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Banning Combustion Cars By 2040 In The UK Is Bollocks

26 Jul , 2017  

Experian Autocheck

So today the government have come out and said all Petrol and Diesel car sales will be banned by 2040. Which is just bollocks.

That’s basically 20 years away from now. The headline news is merely a knee jerk reaction to fall in line with France which announced the same thing a few weeks ago.

 

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Problem 1 – Cost/Range

Currently we’re sitting at a point where electric cars can only travel around 150 miles. Compared to a normal car, that’s roughly half the range of a full tank.

The Tesla Model S in P100D form will get you just over 250 real world miles. So a car costing £126,900 will take you the same distance as you’re average hatchback. Great.

And that’s always been a big problem with electric cars. In 1908 when Henry Ford introduced the Model T for $680 the current (and popular) crop of electric cars and carriages cost $1,750.

Even GM couldn’t make their lease only EV1 viable in the 90’s.

 

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Problem 2 – Battery Tech/Range

Batteries are heavy, like really heavy.

A Tesla weighs 2,108 kg. Its battery pack is around 800 kg, plus another 100 kg for the rear motor and roughly the same again for the front motor. That’s a 1,000 kg the car has to lug around before even doing anything.

The lightest BMW 7 series on the market comes in at 1,755 KG.

A litre of petrol weighs 0.74 kg. So for 300 miles range, in a car that achieves roughly 32 MPG your’re only lugging around 37 kg.

37 kg as opposed to 800 kg. Hmm.

Batteries are rubbish. The current tech hasn’t changed since the 90’s when Lithium-Ion was invented. Their energy/density ratio is still far too low.

The next generation of batteries are either solid state, or sodium – Li-S.

Toyota have just announced they are close to putting solid state batteries into production, and could be ready by 2020. They work on the premise of a solid electrode and a solid electrolyte, meaning there’s no nasty fire risk if they become damaged.

The problem? Lithium used for the electrodes in solid state batteries is pricey, and finding it isn’t great for the environment.

Sodium batteries could be a better option. It’s 10 times cheaper than lithium in its salt form. They could also be totally discharged without damaging the active materials.

The problem? After a few charge and discharge cycles they become unstable, the electrodes start to beak down.

Graphene has been used to shield the electrodes successfully, but that was in March this year. Possibly decades away from a viable, marketable product.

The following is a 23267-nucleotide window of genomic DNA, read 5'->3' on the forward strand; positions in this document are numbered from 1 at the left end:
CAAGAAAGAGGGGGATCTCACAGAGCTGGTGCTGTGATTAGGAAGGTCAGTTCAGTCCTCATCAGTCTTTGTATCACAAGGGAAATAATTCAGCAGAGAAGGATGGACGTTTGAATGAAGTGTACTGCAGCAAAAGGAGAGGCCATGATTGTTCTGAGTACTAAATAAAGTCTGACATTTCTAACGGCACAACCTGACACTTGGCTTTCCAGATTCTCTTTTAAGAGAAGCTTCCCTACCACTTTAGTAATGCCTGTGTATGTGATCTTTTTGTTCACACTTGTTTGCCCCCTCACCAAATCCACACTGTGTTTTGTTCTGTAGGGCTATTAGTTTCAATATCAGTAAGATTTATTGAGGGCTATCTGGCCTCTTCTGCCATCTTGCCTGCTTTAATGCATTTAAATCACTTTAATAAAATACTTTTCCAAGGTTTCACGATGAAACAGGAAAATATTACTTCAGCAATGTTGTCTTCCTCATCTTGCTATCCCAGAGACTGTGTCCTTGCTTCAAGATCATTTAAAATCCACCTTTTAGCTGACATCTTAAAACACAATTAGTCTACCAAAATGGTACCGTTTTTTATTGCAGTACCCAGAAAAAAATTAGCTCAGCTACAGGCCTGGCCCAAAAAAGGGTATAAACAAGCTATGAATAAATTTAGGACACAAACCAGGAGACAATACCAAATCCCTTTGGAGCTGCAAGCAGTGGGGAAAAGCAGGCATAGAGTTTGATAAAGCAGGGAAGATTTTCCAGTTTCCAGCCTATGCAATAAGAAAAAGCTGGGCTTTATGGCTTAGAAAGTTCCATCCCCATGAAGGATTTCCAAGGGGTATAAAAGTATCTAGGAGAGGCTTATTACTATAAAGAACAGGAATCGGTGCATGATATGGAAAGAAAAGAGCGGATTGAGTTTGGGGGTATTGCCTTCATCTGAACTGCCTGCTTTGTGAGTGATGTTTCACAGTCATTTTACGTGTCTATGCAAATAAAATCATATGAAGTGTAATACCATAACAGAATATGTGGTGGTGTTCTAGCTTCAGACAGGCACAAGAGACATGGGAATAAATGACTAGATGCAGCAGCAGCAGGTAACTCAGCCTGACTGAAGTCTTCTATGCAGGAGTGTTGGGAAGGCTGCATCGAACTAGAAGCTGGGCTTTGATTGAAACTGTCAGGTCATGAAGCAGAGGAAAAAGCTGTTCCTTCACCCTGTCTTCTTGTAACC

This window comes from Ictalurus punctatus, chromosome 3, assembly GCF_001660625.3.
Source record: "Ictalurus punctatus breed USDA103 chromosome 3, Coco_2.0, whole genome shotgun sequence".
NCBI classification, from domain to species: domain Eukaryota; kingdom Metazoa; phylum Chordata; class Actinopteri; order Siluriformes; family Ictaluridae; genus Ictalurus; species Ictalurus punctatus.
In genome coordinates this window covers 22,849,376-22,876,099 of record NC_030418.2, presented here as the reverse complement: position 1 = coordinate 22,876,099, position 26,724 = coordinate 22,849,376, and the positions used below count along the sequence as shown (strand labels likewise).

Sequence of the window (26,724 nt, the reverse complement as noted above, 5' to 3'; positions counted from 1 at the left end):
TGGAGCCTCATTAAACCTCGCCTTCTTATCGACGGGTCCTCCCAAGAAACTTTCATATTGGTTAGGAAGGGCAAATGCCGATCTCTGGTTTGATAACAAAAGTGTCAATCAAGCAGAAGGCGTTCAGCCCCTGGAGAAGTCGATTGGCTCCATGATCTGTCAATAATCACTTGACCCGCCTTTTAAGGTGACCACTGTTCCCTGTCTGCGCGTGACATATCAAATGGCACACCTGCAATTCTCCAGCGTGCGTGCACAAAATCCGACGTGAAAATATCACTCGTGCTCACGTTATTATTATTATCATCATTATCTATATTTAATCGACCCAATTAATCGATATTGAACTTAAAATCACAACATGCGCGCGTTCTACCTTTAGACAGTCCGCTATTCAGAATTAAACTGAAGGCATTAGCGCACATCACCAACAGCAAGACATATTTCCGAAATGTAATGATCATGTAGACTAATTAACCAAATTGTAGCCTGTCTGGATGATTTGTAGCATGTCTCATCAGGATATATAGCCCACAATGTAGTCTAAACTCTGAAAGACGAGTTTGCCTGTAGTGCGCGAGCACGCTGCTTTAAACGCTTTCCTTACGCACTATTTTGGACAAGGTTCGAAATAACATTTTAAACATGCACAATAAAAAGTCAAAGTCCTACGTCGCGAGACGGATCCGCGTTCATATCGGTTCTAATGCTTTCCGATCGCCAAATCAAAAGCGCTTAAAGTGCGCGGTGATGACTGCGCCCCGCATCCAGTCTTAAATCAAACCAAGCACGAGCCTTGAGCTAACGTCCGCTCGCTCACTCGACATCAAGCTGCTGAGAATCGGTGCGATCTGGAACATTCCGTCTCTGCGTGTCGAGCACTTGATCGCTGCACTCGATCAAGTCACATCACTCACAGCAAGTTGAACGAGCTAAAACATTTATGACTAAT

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Problem 3 – Range

It’s been a reoccurring theme in each problem. But unless there’s a significant breakthrough in battery tech, or a new ultra lightweight carbon composite way of making safe, affordable cars, range is going to be the biggest issue.

Currently, you fill your car up, drive the whole week and don’t even bother to check how much fuel you have at the end. Refilling is never an issue or an arduous task.

Nobody is going to trade, or be forced to trade down to 200 miles range with slow, possibly daily charging.

Offer a 10 minute 0-100% charge time over the life of the vehicle – great, people will live with that no problem.

Only Tesla currently come close to this with their superchargers, 20 minutes charge time will get you 50% battery, 40 mins 80% and 1 hour 15 to fully charge.

If you have the way more affordable Renault Zoe, 0-100% takes 2 hours 40 minutes from a 43kW quick charger. 0-80% 1 hour 38 mins.

 

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Problem 4 – Industry

Petrol vehicles aren’t massively polluting in terms of their NOx, roughly 30% less. When it comes to particulates though – the tiny little things that we breath in, end up in our lungs and have even been found in brain tissue – well those are basically non existent and are so low that they aren’t even routinely tested.

In reality, particulates are the biggest problem for everyone’s health.

Bearing that in mind and then think, when was the last time you saw an electric lorry?

Exactly.

They aren’t even on our roads yet. Tesla are developing one at the moment, and last year Merc unveiled one with 120 miles of range…yup, we’re back to that problem.

 

So to say that air quality and pollution means the banning of petrol and diesel cars is ridiculous. There’s currently no viable alternative. If electric cars were commonplace, with say 30/40% of the driving population owning them then yes, say such outlandish things.

The government aren’t even working with, or giving funding to any companies to make the next step in battery tech happen.

 

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What should happen then?

The particulates that diesels emit are the biggest issue on humans and our health.

  • Ban diesel sales in the next 10 years.
  • Work with industry to move across to either petrol, or petrol hybrid for heavy haulage needs.
  • Scrap fuel tax, 70% of the cost per litre goes to the government. This will help haulage costs.
  • Help with the science of battery tech – if the UK could make a significant breakthrough we could make it our biggest export.
  • Commit to selling only hybrids by 2030 or 2040 – be realistic.
  • Work with manufacturers to see how clean and lean petrol engines can be – Mazda are currently at the forefront of this in production vehicles.

It’s such a load of crap to come out with a blanket ban on ICE vehicles in the next 20 years, with no structure or pathway in place for it to happen.

 

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By  -  
Owner / Editor of Carwitter - French car fiend, hot hatch lover. Follow @car_witter



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